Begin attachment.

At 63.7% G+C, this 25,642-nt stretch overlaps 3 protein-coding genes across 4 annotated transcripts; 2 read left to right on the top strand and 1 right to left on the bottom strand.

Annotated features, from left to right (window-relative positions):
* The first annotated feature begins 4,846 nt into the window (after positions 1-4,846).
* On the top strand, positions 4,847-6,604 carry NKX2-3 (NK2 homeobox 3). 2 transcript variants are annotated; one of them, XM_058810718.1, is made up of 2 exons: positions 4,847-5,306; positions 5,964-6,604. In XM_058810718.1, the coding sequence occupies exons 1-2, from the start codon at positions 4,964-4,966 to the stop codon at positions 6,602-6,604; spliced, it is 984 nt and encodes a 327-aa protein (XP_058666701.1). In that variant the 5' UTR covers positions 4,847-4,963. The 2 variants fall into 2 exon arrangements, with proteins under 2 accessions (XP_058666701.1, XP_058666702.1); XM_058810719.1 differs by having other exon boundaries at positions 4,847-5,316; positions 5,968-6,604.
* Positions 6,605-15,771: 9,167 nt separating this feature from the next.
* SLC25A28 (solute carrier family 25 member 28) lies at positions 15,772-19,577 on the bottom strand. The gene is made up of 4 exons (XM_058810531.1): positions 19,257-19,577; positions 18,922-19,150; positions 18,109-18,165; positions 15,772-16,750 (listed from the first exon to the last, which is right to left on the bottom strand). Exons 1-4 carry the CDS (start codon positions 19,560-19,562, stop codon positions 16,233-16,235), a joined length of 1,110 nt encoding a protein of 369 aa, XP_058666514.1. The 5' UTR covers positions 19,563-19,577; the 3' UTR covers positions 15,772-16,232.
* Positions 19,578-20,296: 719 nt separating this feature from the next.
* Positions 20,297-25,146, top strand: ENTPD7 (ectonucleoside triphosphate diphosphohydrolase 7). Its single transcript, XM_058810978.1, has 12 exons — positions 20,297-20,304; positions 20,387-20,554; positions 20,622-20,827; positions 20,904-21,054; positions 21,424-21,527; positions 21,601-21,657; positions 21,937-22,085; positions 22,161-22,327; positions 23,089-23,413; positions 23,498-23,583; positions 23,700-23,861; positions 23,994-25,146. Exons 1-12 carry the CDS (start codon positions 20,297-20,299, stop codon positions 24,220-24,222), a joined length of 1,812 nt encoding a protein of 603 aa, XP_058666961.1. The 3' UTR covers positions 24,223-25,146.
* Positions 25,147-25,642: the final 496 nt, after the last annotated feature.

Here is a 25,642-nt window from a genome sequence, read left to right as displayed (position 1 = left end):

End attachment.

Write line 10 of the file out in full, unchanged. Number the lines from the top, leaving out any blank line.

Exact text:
Here is a 25,642-nt window from a genome sequence, read left to right as displayed (position 1 = left end):